05 Jun How do you define and measure happiness and the good life?
How you define and measure happiness is important as this article from the Huffington Post argues…
How do we measure a good life? Do we judge it by the quality of an individual's relationships and sense of meaning and purpose? Or, do we judge it according to an individual's wealth, status and power? These external measures of success seem to count for a lot and yet, they clearly don't buy happiness. Park Avenue psychiatrists and their patients know this all too well. Complaints about burnout, loneliness, meaninglessness and broken relationships are often at the core of their unhappiness. They spend so much time ticking boxes that they lose sight of what really matters. In the name of "success," they often sacrifice their mental and physical health.
If tangible achievements don't amount to happiness, then what does? As a psychiatrist, I often found myself meeting with patients who wanted to explore this question. Most of my training and work had been focused on symptom management and what was wrong with patients. I didn't feel like I had the tools to address the big questions about what really matters. As I began exploring the meaning of "the good life" a few years ago, I learned about the field of Positive Psychology.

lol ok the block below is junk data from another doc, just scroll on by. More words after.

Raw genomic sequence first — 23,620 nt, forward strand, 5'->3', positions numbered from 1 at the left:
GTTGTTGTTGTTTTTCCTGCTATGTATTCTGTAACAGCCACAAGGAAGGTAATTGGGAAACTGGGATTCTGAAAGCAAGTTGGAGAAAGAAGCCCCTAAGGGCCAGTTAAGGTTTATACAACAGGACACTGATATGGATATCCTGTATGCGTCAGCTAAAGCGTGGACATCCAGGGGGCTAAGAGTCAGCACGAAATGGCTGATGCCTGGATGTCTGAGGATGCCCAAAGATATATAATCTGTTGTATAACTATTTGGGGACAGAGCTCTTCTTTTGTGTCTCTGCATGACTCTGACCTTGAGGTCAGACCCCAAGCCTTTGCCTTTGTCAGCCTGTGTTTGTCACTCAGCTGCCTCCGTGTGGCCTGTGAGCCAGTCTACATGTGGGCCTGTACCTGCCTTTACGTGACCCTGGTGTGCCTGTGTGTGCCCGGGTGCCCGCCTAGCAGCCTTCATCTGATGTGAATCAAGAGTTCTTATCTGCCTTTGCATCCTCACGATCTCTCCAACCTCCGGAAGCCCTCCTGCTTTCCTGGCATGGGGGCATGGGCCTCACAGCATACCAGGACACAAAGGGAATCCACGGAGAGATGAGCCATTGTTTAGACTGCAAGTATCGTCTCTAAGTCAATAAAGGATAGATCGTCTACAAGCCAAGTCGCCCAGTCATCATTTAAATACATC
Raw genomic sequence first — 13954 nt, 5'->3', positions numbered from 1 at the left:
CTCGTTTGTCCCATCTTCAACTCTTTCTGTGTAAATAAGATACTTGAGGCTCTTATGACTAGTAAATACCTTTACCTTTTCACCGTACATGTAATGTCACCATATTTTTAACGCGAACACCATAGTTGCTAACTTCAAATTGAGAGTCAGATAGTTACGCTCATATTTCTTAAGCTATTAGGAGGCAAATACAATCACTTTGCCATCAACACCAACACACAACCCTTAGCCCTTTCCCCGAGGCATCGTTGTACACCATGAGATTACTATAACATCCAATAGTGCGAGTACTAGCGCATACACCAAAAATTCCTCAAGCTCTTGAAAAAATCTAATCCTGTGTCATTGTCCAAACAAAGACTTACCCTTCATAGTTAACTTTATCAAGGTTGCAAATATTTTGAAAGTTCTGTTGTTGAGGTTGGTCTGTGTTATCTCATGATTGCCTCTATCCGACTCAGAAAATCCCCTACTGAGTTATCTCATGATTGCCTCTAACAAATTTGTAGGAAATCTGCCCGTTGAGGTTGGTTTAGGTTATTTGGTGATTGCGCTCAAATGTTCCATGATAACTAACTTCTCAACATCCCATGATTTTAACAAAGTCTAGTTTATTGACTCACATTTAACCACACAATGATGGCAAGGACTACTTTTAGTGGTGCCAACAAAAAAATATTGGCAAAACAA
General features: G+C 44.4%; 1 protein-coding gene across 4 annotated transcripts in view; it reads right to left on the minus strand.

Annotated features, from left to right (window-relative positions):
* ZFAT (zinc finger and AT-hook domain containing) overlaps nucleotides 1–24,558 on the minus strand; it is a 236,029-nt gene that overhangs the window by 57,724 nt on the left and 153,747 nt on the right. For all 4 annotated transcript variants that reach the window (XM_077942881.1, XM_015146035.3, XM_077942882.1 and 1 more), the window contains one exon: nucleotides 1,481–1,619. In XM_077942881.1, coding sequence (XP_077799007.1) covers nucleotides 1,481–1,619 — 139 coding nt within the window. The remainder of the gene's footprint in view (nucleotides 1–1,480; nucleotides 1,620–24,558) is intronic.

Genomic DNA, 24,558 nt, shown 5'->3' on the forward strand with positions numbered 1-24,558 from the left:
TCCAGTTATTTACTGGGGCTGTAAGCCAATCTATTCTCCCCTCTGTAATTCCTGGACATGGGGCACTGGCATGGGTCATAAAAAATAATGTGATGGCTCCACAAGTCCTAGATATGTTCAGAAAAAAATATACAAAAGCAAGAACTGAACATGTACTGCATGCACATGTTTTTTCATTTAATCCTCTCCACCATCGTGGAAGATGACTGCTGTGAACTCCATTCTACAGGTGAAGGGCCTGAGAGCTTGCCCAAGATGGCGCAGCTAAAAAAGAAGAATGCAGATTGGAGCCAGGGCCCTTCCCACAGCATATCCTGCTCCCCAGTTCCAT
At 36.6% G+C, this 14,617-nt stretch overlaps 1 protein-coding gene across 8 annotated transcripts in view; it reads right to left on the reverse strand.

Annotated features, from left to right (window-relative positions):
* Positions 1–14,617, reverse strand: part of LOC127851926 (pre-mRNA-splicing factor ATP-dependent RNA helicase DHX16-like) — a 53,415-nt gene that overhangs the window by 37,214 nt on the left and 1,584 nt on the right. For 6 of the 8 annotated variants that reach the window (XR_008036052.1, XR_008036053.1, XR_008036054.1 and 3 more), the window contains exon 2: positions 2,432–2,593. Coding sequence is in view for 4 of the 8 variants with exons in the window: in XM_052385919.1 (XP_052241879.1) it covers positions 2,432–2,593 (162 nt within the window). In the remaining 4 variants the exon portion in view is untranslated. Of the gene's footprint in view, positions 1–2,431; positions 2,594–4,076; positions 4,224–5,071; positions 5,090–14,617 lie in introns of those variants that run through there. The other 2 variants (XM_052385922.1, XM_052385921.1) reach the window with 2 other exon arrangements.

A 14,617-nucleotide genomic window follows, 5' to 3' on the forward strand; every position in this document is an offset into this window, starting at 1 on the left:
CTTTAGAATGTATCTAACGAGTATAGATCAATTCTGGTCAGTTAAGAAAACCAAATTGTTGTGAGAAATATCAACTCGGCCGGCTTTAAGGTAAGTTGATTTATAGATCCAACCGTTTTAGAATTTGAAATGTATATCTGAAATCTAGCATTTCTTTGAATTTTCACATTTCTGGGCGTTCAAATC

In broad terms, Positive Psychology focuses on human strengths and well-being. Essentially, it is the scientific study of what makes life worth living versus traditional psychiatry and psychology that studies mental illness and pathology. Instead of focusing on what's wrong, Positive Psychology focuses on what's right. Along these lines, Positive Psychology is interested in a different kind of success: Success with a capital "S" that focuses on well-being.
One of the key takeaways from Positive Psychology is that relationships with other people matter most…
…keep reading the full and original article HERE